Ideally you should take science and math courses at a school with ABET-accredited engineering programs, so you can say that you took the same classes as undergraduate engineering majors.

    If necessary, you could take science and math courses at a non-ABET regionally accredited school, like a liberal arts college, if they are the same classes that science and math majors take. But this may not be as impressive to an engineering school.

    I doubt that science and math classes from a DETC or other nationally accredited school would have much credibility at an engineering graduate school.

    Check their non-resident tuition, it isn't cheap. Also note that you will be paying to travel and stay in ND for the summer residences.

    If you are good at math and are familiar with the insurance industry, you might want to consider a career as an actuary (sometimes known as a "risk engineer"). This is consistently ranked as one of the top career choices in the country, and it doesn't require any particular degree as long as you have the math skills. You qualify by passing a series of exams, usually after self-study.
    Last edited by a moderator: Aug 8, 2012
  16. Ian Anderson

    Ian Anderson Active Member

    Why not go for a BSET (EC), a BSAST (TESC), or BSES (COSC) degree as a starter - include as many courses as you can in CAD.

    With this degree you could get a job as a test technician (often pays well and is interesting), as a tube jockey (CAD), or in quality assurance (and then look for a QE qualifications through ASQ). Many companies pay tuition so you could then pursue a BS engineering (you probably meet many of the degree requirements).

    A BS in engineering provides all the fundamentals required for a career in engineering; a masters just builds on those fundamentals.
  17. atrox79

    atrox79 Member

    Shorter University has all of the undergrad math courses you'll probably need and they have open enrollment. Distance Calculus @ Shorter University. There are other places that offer those courses as well. A cheaper alternative would be to go through LSU, who also has open enrollment (https://is.lsu.edu/home.asp?level=CO&online=0&nid=101). I've never tried Shorter, but I like the look of their online math courses. They seem like they really work with you to get the concepts, whereas LSU is a bit more impersonal and you're 100% on your own.

    As far as science courses go, you'll have to wait to do those somewhere were you can complete lab work. Your best bet will be UND if you decide to go there. There are places that offer these courses with online labs like Ocean County College (Ocean County College E-learning) and the Colorado Community College System (Colorado Community Colleges Online | Finding Opportunities), but you'll have to check with Texas Tech to see if they'll accept those. Just make sure you look at the calculus-based physics courses as opposed to the algebra-based ones.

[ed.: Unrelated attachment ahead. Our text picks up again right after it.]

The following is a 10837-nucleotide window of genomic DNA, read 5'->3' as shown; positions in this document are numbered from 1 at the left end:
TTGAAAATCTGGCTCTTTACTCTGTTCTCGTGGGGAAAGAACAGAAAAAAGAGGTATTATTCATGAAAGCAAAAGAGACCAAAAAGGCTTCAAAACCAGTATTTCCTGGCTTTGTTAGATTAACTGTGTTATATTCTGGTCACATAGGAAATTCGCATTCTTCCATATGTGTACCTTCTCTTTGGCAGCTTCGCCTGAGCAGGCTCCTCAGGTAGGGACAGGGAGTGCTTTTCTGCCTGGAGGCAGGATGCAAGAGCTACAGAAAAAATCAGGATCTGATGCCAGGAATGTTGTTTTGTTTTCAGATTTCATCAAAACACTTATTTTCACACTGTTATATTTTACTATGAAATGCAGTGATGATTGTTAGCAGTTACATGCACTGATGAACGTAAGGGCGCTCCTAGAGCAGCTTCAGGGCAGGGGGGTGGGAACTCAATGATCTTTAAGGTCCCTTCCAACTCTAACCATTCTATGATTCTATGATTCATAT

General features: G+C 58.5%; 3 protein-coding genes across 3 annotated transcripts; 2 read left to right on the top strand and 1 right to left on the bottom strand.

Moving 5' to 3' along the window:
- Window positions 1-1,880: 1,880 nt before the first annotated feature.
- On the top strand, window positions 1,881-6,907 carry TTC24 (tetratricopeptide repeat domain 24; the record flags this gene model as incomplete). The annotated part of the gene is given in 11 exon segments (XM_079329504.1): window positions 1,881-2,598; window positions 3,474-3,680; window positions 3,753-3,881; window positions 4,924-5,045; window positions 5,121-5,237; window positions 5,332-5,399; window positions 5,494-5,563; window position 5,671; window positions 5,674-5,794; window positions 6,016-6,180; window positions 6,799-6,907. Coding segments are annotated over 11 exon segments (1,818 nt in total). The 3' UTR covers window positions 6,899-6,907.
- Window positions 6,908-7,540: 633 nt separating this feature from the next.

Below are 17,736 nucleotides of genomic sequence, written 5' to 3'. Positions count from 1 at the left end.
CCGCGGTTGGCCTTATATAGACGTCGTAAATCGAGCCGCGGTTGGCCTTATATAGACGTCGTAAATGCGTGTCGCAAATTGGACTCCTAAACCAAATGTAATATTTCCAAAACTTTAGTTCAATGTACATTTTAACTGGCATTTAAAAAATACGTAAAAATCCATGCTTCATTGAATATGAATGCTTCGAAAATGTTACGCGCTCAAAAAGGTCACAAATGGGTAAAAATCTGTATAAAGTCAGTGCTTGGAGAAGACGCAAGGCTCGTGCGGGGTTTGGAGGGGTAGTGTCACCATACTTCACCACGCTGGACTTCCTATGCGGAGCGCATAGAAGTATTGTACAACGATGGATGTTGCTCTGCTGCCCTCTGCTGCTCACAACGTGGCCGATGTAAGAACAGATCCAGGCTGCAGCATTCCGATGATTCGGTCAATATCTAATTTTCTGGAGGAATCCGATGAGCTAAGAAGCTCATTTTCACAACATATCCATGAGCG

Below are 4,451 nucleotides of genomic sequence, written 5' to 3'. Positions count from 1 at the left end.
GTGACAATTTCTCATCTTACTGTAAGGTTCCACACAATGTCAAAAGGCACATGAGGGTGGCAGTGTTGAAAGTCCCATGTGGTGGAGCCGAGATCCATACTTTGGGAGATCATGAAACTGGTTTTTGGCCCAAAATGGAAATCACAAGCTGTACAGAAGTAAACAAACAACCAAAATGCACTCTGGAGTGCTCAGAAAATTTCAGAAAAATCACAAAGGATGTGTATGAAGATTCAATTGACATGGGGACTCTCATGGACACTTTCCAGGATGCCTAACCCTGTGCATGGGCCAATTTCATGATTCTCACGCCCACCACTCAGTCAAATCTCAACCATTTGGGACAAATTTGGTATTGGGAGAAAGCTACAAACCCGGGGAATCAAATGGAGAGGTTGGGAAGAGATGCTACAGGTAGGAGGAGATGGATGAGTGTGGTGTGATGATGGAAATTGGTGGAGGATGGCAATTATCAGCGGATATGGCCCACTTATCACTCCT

By the way, you say you're taking discreet math. Is that required for chemical or mechanical engineering? It's usually more associated with computer science and computer/electrical engineering.
  18. JBjunior

    JBjunior Active Member

    Also, I saw it in your first post a couple of days ago, you didn't have to spend 04 years in undergrad the first time and you definitely wouldn't have to do it a second time. Depending on the bachelors, some schools only require 30 additional credits to award a second bachelors. If you are ready for graduate work you should be able to knock out quite a few more credits of undergraduate work per semester and be done within 06 months with the right program.
  19. CalDog

    CalDog New Member

    Maybe for a liberal arts degree. But not for a bachelor's degree in engineering, which is a professional degree with strict ABET accreditation requirements.
    Last edited by a moderator: Aug 8, 2012
  20. CalDog

    CalDog New Member

    Let's suppose that a previous bachelor's in business is sufficient to fulfill the General Education requirement for an engineering degree.

    Unfortunately, the General Education requirement for engineers is small: at Iowa State, for example, it is 15 credits out of 127.5. So even if the business degree completely satisfied this requirement, that still leaves 112.5 credits in science, math, and engineering needed for a second bachelor's degree. It doesn't sound like the OP has previously taken any of this (math to pre-calc doesn't count; calculus is the starting point)
    Last edited by a moderator: Aug 8, 2012